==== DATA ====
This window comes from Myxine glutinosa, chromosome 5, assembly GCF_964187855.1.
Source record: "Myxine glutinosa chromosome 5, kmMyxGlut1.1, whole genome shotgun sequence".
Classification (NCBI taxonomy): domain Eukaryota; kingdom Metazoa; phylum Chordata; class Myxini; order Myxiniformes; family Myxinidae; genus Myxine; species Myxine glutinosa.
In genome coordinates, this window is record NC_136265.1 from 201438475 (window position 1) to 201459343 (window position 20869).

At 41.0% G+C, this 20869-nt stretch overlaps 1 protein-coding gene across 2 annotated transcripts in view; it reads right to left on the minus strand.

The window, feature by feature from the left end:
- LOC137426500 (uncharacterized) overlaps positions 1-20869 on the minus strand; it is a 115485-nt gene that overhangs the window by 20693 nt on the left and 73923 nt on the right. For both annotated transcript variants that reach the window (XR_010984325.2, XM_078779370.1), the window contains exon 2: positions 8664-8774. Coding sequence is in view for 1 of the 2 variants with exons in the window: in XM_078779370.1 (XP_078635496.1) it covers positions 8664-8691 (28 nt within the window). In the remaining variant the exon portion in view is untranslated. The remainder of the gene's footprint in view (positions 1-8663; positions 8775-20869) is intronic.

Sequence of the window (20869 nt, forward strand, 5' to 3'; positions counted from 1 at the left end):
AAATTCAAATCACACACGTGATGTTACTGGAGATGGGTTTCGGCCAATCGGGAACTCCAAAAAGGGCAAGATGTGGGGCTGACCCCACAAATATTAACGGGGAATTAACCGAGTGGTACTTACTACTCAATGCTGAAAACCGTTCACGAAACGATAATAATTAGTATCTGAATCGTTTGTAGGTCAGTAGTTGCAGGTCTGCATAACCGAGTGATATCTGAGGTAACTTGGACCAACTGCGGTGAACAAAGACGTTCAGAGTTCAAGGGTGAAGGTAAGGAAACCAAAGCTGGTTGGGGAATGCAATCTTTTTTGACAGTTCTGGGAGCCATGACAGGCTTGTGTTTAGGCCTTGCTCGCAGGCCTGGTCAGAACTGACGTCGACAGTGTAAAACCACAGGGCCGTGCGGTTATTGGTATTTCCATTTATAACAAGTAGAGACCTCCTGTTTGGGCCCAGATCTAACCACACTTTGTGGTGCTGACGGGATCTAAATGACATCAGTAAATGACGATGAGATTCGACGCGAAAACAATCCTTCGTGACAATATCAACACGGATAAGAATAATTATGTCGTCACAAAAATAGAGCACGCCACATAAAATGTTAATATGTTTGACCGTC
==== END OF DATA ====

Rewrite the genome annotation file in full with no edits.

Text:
This window comes from Myxine glutinosa, chromosome 5, assembly GCF_964187855.1.
Source record: "Myxine glutinosa chromosome 5, kmMyxGlut1.1, whole genome shotgun sequence".
Classification (NCBI taxonomy): domain Eukaryota; kingdom Metazoa; phylum Chordata; class Myxini; order Myxiniformes; family Myxinidae; genus Myxine; species Myxine glutinosa.
In genome coordinates, this window is record NC_136265.1 from 201438475 (window position 1) to 201459343 (window position 20869).

At 41.0% G+C, this 20869-nt stretch overlaps 1 protein-coding gene across 2 annotated transcripts in view; it reads right to left on the minus strand.

The window, feature by feature from the left end:
- LOC137426500 (uncharacterized) overlaps positions 1-20869 on the minus strand; it is a 115485-nt gene that overhangs the window by 20693 nt on the left and 73923 nt on the right. For both annotated transcript variants that reach the window (XR_010984325.2, XM_078779370.1), the window contains exon 2: positions 8664-8774. Coding sequence is in view for 1 of the 2 variants with exons in the window: in XM_078779370.1 (XP_078635496.1) it covers positions 8664-8691 (28 nt within the window). In the remaining variant the exon portion in view is untranslated. The remainder of the gene's footprint in view (positions 1-8663; positions 8775-20869) is intronic.

Sequence of the window (20869 nt, forward strand, 5' to 3'; positions counted from 1 at the left end):
AAATTCAAATCACACACGTGATGTTACTGGAGATGGGTTTCGGCCAATCGGGAACTCCAAAAAGGGCAAGATGTGGGGCTGACCCCACAAATATTAACGGGGAATTAACCGAGTGGTACTTACTACTCAATGCTGAAAACCGTTCACGAAACGATAATAATTAGTATCTGAATCGTTTGTAGGTCAGTAGTTGCAGGTCTGCATAACCGAGTGATATCTGAGGTAACTTGGACCAACTGCGGTGAACAAAGACGTTCAGAGTTCAAGGGTGAAGGTAAGGAAACCAAAGCTGGTTGGGGAATGCAATCTTTTTTGACAGTTCTGGGAGCCATGACAGGCTTGTGTTTAGGCCTTGCTCGCAGGCCTGGTCAGAACTGACGTCGACAGTGTAAAACCACAGGGCCGTGCGGTTATTGGTATTTCCATTTATAACAAGTAGAGACCTCCTGTTTGGGCCCAGATCTAACCACACTTTGTGGTGCTGACGGGATCTAAATGACATCAGTAAATGACGATGAGATTCGACGCGAAAACAATCCTTCGTGACAATATCAACACGGATAAGAATAATTATGTCGTCACAAAAATAGAGCACGCCACATAAAATGTTAATATGTTTGACCGTC